STOP Stretching Your Hamstrings!

‘Tight’ hamstrings is a BIG issue for a lot of people. ‘Tight’ hamstrings can result in all sorts of symptoms from lack of flexibility at the hip joints, shoulder misalignment and lower back pain…

One of the more common symptoms to ‘tight’ hamstrings is lack of flexibility at the hips. The typical school of thought to this issue is to do hamstring stretches to ‘lengthen’ the ‘short’ hamstring muscles, almost viewing muscles like play doe that need to be reshaped and lengthened. Now this is a very old school way of dealing with muscle ‘tightness’ and to be honest a superficial and short term tactic. It’s not that stretching doesn’t have it’s place, it most defiantly does! But it’s very rare that an individual has experienced improved mobility at a joint from only stretching, especially if we’re aiming to produce a long term change.

YOUR hamstrings and the integrated system

The reason why just stretching your hamstrings is a superficial way of dealing with hamstring ‘tightness’ (and could potentially make the situation worse) is because the body is any integrated system. What does integrated system mean? Well here’s an example…

You have three hamstring muscles (semitendinosus, semimebranosus, biceps femoris) that originate from the sit bones of your pelvis (ischial tuberosity) down the back of your thigh bone (femur) and attach onto the back of your knee (posterior/medial condyle of the tibia and the head of the fibula). That’s a pretty simple explanation of the location of the hamstrings but here is where things get interesting…

Fibers of the biceps femoris (one of your hamstring muscles) continue into the sacrotuberous ligament (a ligament that connects the sit bones to the sacrum). The sacrotuberous ligament continues into the thoracolumbar fascia (lower/midback area) and the thoracolumbar fascia continues into the latissimus dorsi (big muscle across your back) which attaches onto the top of your arms (the humerus)…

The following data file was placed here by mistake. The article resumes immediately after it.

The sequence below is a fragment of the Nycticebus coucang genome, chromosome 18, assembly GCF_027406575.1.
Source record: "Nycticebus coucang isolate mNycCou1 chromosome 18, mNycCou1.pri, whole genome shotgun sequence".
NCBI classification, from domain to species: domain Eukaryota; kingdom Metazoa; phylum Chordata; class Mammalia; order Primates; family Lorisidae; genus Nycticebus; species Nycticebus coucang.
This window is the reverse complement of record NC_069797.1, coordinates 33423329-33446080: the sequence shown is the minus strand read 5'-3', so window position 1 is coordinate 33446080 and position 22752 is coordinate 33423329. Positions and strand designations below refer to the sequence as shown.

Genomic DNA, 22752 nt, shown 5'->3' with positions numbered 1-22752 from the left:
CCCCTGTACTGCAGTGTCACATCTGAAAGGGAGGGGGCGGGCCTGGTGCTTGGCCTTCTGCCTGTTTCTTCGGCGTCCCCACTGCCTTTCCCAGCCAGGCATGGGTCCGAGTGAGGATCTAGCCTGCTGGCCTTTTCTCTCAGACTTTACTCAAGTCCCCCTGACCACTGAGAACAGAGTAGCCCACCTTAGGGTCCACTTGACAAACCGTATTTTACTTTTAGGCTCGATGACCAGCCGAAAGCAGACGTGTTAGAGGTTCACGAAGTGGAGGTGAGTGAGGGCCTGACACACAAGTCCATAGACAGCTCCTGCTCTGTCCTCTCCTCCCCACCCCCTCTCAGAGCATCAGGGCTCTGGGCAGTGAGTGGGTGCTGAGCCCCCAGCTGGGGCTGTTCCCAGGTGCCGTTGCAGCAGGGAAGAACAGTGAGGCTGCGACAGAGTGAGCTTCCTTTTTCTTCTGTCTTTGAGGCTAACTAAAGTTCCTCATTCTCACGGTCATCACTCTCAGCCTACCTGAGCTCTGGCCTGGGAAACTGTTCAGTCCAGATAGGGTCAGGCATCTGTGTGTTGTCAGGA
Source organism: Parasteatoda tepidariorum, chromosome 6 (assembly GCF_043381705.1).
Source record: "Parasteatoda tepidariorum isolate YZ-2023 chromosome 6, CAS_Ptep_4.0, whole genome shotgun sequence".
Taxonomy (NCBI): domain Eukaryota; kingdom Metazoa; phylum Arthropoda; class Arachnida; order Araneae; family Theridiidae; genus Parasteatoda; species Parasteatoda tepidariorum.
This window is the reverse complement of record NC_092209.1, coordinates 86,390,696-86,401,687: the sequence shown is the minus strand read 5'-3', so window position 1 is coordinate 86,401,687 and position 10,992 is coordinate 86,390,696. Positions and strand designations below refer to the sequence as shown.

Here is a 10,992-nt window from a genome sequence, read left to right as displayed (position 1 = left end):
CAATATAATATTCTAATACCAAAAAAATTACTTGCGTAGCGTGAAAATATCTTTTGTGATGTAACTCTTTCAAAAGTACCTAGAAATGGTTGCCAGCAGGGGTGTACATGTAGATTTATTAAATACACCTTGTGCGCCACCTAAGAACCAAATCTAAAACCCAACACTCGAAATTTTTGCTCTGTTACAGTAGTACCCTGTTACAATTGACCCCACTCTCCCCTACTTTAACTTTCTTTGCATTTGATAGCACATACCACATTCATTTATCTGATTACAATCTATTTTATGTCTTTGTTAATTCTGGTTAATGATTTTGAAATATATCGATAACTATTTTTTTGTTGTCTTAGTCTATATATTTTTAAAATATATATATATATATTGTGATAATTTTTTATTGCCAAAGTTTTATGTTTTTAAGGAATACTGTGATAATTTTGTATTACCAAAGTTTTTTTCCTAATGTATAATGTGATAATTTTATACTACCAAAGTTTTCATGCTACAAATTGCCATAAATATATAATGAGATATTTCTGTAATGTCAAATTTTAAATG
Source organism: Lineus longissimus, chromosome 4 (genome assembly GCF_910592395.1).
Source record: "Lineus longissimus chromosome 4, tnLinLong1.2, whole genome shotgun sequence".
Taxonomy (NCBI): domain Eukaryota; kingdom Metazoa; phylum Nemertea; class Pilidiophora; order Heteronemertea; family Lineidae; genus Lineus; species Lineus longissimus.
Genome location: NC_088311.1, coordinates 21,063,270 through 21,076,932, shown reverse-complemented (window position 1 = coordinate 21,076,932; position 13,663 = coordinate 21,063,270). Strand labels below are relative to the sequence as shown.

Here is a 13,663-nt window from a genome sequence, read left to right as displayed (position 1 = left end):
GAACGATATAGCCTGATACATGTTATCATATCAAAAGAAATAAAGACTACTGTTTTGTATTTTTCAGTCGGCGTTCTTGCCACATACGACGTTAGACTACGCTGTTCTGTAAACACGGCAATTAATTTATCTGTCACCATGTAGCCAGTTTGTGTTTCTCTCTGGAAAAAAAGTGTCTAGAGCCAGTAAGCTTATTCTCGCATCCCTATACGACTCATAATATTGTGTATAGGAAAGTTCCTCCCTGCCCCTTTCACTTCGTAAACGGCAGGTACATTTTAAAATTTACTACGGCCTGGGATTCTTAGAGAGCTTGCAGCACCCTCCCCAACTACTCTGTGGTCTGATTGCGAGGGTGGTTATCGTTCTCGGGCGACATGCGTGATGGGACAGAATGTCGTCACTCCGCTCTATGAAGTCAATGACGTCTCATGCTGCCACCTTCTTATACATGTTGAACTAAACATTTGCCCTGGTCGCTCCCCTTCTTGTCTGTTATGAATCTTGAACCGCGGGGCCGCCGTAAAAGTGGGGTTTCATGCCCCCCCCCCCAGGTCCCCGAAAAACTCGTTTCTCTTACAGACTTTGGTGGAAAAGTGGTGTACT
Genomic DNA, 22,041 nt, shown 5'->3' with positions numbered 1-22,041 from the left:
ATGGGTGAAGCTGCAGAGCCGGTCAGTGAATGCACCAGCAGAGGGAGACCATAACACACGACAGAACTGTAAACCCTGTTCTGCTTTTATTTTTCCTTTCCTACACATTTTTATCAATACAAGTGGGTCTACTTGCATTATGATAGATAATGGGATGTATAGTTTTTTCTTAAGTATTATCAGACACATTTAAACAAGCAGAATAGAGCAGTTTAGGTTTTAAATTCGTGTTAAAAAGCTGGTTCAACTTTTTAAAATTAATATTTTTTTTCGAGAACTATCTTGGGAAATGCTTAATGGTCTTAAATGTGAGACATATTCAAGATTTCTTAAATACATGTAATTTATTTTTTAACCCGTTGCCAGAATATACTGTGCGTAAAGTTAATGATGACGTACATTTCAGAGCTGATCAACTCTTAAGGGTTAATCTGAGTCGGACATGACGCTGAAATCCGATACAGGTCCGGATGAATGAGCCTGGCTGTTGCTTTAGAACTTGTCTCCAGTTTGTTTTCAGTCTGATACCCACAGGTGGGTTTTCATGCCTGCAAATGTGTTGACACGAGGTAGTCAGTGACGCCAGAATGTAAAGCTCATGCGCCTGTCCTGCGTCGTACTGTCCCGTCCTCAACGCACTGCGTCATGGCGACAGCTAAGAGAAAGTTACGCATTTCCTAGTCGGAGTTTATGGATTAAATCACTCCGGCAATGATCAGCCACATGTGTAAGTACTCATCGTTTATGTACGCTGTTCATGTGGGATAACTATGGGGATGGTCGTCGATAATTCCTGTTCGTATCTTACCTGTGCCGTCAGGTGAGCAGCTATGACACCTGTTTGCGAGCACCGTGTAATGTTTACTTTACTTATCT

Your right hamstring muscles attach all the way up into the top of your left arm (diagonal connection). This means that an issue in your shoulder for example can be felt as an issue in your lower back, hamstrings ect… Hamstring issues can be an end result of something happening somewhere else. This is why just focusing on stretching the hamstrings is a short term tactic that most likely won’t produce long term results.

Producing a long term result for your hamstrings

Commonly, the hamstrings can go into a ‘protective spasm’ when the sciatic nerve is ‘tight’. This ‘protective spasm’ can result in having a restricted range of motion when it comes to hip/lower back flexibility. Your sciatic nerve is a big nerve in your body that runs down the back of your legs. If this nerve becomes ‘tight’ your brain will instruct your hamstring muscles to go into a ‘protective spasm’ (reducing your hamstring’s ability to fully eccentrically contract) in order to lesson the likelihood of damaging the sciatic nerve. Your brain would much rather you experience hamstring ‘tightness’ and lack of mobility at the hip joint than risk damaging the sciatic nerve. What I’ve seen with a lot of my clients is when the sciatic nerve has been mobilised they gain back hamstring flexibility. Now I’m not saying that the sciatic nerve is the whole story but it’s more times than not part of the equation. Of course an individual’s lifestyle also needs to be taken into consideration.

The Take Away

I hope this blog gives you a clearer understanding on how the body is truly an integrated system. If there is an issue in the body (lack of mobility, pain ect…), it’s possible that the issue is a symptom of something else going on. Just focusing on the issue is often not enough to produce a desired result. The famous quote, ‘those who treat the site of pain are lost’ is incredibly accurate in most cases.

If you would like more information on how to improve hamstring issues, private message me on my Facebook – Movement Biomechanics (link below).